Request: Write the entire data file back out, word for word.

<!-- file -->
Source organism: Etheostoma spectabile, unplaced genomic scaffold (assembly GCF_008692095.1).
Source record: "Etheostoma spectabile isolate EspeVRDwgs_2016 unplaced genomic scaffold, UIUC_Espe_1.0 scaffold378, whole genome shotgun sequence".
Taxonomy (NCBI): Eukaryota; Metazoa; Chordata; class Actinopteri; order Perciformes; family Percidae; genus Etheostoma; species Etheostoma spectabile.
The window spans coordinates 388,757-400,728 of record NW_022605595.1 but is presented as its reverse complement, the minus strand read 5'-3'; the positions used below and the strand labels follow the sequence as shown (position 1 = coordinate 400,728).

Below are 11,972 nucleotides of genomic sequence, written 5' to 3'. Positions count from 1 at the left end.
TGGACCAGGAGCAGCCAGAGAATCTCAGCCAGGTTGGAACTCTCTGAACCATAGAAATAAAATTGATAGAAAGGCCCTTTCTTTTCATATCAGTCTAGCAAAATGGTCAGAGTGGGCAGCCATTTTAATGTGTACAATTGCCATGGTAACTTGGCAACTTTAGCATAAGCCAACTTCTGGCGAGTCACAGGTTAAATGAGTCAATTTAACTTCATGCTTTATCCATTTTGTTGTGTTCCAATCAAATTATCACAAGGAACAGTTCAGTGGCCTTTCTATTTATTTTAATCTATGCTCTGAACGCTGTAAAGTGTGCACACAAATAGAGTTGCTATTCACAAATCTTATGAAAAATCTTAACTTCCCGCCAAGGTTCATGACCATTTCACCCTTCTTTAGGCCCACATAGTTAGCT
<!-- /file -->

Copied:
Source organism: Etheostoma spectabile, unplaced genomic scaffold (assembly GCF_008692095.1).
Source record: "Etheostoma spectabile isolate EspeVRDwgs_2016 unplaced genomic scaffold, UIUC_Espe_1.0 scaffold378, whole genome shotgun sequence".
Taxonomy (NCBI): Eukaryota; Metazoa; Chordata; class Actinopteri; order Perciformes; family Percidae; genus Etheostoma; species Etheostoma spectabile.
The window spans coordinates 388,757-400,728 of record NW_022605595.1 but is presented as its reverse complement, the minus strand read 5'-3'; the positions used below and the strand labels follow the sequence as shown (position 1 = coordinate 400,728).

Below are 11,972 nucleotides of genomic sequence, written 5' to 3'. Positions count from 1 at the left end.
TGGACCAGGAGCAGCCAGAGAATCTCAGCCAGGTTGGAACTCTCTGAACCATAGAAATAAAATTGATAGAAAGGCCCTTTCTTTTCATATCAGTCTAGCAAAATGGTCAGAGTGGGCAGCCATTTTAATGTGTACAATTGCCATGGTAACTTGGCAACTTTAGCATAAGCCAACTTCTGGCGAGTCACAGGTTAAATGAGTCAATTTAACTTCATGCTTTATCCATTTTGTTGTGTTCCAATCAAATTATCACAAGGAACAGTTCAGTGGCCTTTCTATTTATTTTAATCTATGCTCTGAACGCTGTAAAGTGTGCACACAAATAGAGTTGCTATTCACAAATCTTATGAAAAATCTTAACTTCCCGCCAAGGTTCATGACCATTTCACCCTTCTTTAGGCCCACATAGTTAGCT